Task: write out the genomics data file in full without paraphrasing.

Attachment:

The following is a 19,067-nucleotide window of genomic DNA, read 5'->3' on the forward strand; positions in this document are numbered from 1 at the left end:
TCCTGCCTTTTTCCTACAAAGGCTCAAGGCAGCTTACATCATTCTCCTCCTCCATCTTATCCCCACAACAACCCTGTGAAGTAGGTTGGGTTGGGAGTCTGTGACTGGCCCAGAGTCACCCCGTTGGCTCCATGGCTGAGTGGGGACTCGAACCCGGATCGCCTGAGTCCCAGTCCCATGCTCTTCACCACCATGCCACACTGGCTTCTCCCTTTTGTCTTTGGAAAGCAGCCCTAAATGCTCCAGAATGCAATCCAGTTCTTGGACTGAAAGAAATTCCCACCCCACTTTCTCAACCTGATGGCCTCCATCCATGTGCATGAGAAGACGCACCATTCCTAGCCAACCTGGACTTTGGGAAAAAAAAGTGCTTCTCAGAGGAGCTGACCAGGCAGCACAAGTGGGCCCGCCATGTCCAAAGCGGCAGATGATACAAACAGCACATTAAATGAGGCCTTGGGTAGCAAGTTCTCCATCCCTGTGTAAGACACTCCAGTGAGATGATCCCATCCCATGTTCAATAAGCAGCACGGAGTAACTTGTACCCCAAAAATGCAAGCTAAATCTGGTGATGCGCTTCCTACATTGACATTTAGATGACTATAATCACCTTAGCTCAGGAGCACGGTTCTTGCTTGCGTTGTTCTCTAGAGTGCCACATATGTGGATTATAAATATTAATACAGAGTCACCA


The following is a 19,067-nucleotide window of genomic DNA, read 5'->3' on the forward strand; positions in this document are numbered from 1 at the left end:
TCCTGCCTTTTTCCTACAAAGGCTCAAGGCAGCTTACATCATTCTCCTCCTCCATCTTATCCCCACAACAACCCTGTGAAGTAGGTTGGGTTGGGAGTCTGTGACTGGCCCAGAGTCACCCCGTTGGCTCCATGGCTGAGTGGGGACTCGAACCCGGATCGCCTGAGTCCCAGTCCCATGCTCTTCACCACCATGCCACACTGGCTTCTCCCTTTTGTCTTTGGAAAGCAGCCCTAAATGCTCCAGAATGCAATCCAGTTCTTGGACTGAAAGAAATTCCCACCCCACTTTCTCAACCTGATGGCCTCCATCCATGTGCATGAGAAGACGCACCATTCCTAGCCAACCTGGACTTTGGGAAAAAAAAGTGCTTCTCAGAGGAGCTGACCAGGCAGCACAAGTGGGCCCGCCATGTCCAAAGCGGCAGATGATACAAACAGCACATTAAATGAGGCCTTGGGTAGCAAGTTCTCCATCCCTGTGTAAGACACTCCAGTGAGATGATCCCATCCCATGTTCAATAAGCAGCACGGAGTAACTTGTACCCCAAAAATGCAAGCTAAATCTGGTGATGCGCTTCCTACATTGACATTTAGATGACTATAATCACCTTAGCTCAGGAGCACGGTTCTTGCTTGCGTTGTTCTCTAGAGTGCCACATATGTGGATTATAAATATTAATACAGAGTCACCA